Karen bomb survivor Pah Ner is shown at his job in the laundry room at Super 8 Motel in Huron. PHOTO BY SHILOH APPEL/PLAINSMAN
According to old traditional proverbs of the Karen people, courage and humility is often key. Pah Ner, Super 8 Motel’s new employee, exhibits these characteristics faithfully each day.
Pah Ner journeyed with his wife and five children from war-torn Burma to Thailand, Buffalo, New York, and finally Huron. His journey was not without hardships.
“When I lived in Burma, I liked to walk around the forest,” said Pah Ner, through his interpreter. “I was hit by a bomb and lost the eyesight in my left eye and lost a leg.”
Later, when he and his family lived in New York, Pah Ner struggled with big-city life.
“I didn’t like living in a big city with too many people,” Pah Ner said of Buffalo, New York. “Sometimes, when I would walk, people tried to take my money, so I would run. I love Huron because it is a small city and I can do as I like.The only thing I am afraid of here is a tornado,” he said with a chuckle.
Pah Ner drove from New York all the way to Huron with his family. He said he did not know where to find an airport, so he chose to drive.
After arriving in Huron, Pah Ner began to look for a job. He found John Gard, a consultant for those with acquired disabilities and/or other obstacles. Gard introduced him to a “work experience” in which he worked for the Super 8 Motel in the laundry department for up to 250 hours in order to see if he was interested in the job. At this time his wages were paid by the state. Pah Ner enjoyed working for Super 8 Motel and settled into his new job with an enduring spirit.
“Pah Ner is a joker,” said Inez Muilenburg, general manager of Huron’s Super 8 Motel.”We like him. He is a lot of fun.”
Muilenburg, who has been recognized by Governor Dennis Dugaard for outstanding achievement in improving employment opportunities for persons with disabilities, was excited to offer Pah Ner a job.
“He is a happy man,” said Muilenburg. “He sings. We know he likes to sing because we can hear him singing in the laundry room. I think he likes country western music the best. I hear him play that on the radio once in awhile.”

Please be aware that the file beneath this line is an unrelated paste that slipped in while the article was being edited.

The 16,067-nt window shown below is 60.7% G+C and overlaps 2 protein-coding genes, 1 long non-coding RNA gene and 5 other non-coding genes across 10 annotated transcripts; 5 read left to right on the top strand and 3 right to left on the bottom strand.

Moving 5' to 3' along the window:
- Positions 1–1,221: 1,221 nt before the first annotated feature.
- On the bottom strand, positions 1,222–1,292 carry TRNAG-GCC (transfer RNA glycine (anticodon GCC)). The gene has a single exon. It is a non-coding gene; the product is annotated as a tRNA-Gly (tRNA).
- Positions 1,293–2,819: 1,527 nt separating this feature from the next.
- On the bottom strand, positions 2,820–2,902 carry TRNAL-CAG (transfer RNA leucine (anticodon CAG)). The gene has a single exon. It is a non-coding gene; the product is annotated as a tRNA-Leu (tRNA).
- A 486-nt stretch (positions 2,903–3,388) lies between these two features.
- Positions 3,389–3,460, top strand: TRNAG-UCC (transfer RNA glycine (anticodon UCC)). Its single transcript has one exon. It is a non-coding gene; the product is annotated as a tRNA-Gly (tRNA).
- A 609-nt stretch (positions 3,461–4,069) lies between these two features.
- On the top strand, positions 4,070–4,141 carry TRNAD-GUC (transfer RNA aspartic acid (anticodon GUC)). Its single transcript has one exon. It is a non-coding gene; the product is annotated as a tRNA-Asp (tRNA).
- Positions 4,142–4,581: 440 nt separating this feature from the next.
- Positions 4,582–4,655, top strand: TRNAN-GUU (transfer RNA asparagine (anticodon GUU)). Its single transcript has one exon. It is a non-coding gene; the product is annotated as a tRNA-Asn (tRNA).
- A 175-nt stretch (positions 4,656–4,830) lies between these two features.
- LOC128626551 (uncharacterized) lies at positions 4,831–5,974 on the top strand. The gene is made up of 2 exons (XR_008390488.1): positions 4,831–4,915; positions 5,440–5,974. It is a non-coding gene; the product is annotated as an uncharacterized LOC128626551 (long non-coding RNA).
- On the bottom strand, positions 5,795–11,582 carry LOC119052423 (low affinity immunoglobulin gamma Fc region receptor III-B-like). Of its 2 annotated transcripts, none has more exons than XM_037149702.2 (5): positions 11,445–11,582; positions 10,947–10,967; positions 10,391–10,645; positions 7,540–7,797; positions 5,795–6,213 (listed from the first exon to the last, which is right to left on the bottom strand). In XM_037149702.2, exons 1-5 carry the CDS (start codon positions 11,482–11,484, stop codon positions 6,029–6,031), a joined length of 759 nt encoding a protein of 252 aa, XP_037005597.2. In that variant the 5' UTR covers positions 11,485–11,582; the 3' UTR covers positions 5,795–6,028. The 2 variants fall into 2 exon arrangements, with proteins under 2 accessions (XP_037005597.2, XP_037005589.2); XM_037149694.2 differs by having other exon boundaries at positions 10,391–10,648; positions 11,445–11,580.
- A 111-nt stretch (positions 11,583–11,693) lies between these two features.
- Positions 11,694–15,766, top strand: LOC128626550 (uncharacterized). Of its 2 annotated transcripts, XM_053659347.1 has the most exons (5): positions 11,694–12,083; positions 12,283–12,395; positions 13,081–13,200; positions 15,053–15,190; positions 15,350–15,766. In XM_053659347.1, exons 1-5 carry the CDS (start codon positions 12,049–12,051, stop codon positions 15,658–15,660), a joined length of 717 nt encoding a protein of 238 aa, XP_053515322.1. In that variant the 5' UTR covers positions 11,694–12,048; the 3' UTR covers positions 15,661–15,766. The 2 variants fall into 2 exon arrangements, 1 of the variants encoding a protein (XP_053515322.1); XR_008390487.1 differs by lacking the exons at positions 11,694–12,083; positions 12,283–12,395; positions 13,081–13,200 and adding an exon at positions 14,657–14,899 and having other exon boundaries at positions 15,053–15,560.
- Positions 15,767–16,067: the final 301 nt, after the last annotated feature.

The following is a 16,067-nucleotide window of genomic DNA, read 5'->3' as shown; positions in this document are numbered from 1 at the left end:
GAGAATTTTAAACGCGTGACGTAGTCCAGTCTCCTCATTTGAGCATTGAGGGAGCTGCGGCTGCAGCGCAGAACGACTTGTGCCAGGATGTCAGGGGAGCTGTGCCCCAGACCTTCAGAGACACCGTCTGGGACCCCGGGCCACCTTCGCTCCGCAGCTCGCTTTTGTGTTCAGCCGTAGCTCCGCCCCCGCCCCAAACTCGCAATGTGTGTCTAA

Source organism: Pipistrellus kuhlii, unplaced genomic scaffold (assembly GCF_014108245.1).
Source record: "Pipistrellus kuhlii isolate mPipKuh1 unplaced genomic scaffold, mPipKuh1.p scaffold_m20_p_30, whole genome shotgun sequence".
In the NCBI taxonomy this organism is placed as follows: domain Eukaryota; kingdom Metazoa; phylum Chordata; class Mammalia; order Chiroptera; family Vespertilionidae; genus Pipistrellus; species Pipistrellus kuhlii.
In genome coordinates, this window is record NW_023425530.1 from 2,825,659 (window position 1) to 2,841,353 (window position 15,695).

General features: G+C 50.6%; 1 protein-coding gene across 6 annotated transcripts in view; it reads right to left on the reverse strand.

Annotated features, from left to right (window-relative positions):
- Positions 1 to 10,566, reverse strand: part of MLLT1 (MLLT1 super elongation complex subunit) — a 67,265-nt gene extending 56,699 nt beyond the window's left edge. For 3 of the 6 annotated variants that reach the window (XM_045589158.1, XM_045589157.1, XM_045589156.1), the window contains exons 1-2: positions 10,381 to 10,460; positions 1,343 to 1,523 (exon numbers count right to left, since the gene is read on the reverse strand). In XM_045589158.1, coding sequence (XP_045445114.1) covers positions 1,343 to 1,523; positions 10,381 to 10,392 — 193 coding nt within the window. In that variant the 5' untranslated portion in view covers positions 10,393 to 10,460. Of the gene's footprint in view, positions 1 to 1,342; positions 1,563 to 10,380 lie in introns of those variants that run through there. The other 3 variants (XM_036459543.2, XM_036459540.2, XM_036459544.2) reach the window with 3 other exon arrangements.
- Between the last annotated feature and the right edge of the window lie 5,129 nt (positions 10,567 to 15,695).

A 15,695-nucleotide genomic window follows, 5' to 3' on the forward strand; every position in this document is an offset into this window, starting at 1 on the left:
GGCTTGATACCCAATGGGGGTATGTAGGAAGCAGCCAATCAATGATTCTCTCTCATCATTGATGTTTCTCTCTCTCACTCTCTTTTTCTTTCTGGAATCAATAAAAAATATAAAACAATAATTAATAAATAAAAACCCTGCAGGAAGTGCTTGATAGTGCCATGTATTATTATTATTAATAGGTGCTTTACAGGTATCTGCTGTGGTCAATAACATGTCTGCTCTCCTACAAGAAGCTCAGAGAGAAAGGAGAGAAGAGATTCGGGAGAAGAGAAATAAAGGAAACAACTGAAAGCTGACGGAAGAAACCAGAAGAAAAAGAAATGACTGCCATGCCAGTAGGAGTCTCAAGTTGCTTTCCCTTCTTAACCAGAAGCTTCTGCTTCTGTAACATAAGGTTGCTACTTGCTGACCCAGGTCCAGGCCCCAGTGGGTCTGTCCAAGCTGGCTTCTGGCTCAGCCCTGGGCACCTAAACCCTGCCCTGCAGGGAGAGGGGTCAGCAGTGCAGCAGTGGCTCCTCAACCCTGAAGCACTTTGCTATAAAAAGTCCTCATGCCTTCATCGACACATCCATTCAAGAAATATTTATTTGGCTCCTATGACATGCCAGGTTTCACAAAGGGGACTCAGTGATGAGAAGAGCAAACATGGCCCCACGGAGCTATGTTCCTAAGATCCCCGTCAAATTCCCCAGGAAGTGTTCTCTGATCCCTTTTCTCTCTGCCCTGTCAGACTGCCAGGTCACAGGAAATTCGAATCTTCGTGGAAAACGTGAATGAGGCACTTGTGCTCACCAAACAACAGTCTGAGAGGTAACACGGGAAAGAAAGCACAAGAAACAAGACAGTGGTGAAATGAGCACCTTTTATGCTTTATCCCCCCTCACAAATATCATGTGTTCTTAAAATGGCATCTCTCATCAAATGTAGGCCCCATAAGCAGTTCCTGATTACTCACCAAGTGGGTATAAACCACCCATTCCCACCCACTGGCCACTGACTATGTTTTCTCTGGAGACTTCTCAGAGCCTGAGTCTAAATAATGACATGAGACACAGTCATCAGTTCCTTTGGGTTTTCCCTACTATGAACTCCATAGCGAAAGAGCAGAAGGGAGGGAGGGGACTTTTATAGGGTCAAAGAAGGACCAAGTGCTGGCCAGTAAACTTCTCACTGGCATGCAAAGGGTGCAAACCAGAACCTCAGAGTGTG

However, there were also trials for Pah Ner in the beginning. Trials included communication boundaries and unfamiliarity with surroundings. Working together, Pah Ner and Muilenburg were able to find solutions.
“When he first started with us he had a communication board where he could communicate. He could point out a picture on the board and it would say the English word and the Karen word so that we could understand each other as to what he needed,” said Muilenburg.
The washing and drying machines were new to Pah Ner. In Burma, clothes are washed by hand, usually in a nearby stream.
“I had never tried a washing or drying machine before,” said Pah Ner. “I tried to remember when people taught me how to run the machine.”
Nonetheless, Pah Ner caught on quickly. He did not consider anything about the job too challenging for him as he washed, dried, folded and put away laundry. Muilenberg accommodated for his needs.
“It was usually very minor little things that helped him in the beginning,” said Inez. For example, the stool he would sit on to fold laundry was too tall for him. Inez looked diligently for a stool that would fit his needs after trying a few different sizes.
“I walked through my living room one day and I noticed this little stool that my husband was using for a plant stand and I brought it. It was just the right height,” said Inez.
The challenges now aside, Pah Ner enjoys his job.
“I try to do everything to the best of my ability,” said Pah Ner.
Meanwhile, after all he has been through, Pah Ner faces each day with an optimistic courage.
“I would like to be happy,” said Pah Ner. “I don’t want to think too much or think about the past because it is in the past.”
“I really admire them,” said Muilenburg of Pah Ner and the Karen people. “I think it takes a lot of bravery to move here from their country. I hope we never have to find out what living in a war-torn country is like.”
“The thing that we have learned from Pah Ner is that there is a life after having an acquired disability. His life had to have changed dramatically, from having to leave his country to coming to the United States and wondering if he would ever have a safe place to live and work again,” said Inez.”We like having him around. We like his smile and his laughter. He has the best laugh in the world.”
Finally, Pah Ner cited what encourages and inspires him: his family.
“I like to work to help save my family,” said Pah Ner. For the complete article see the 10-11-2013 issue.
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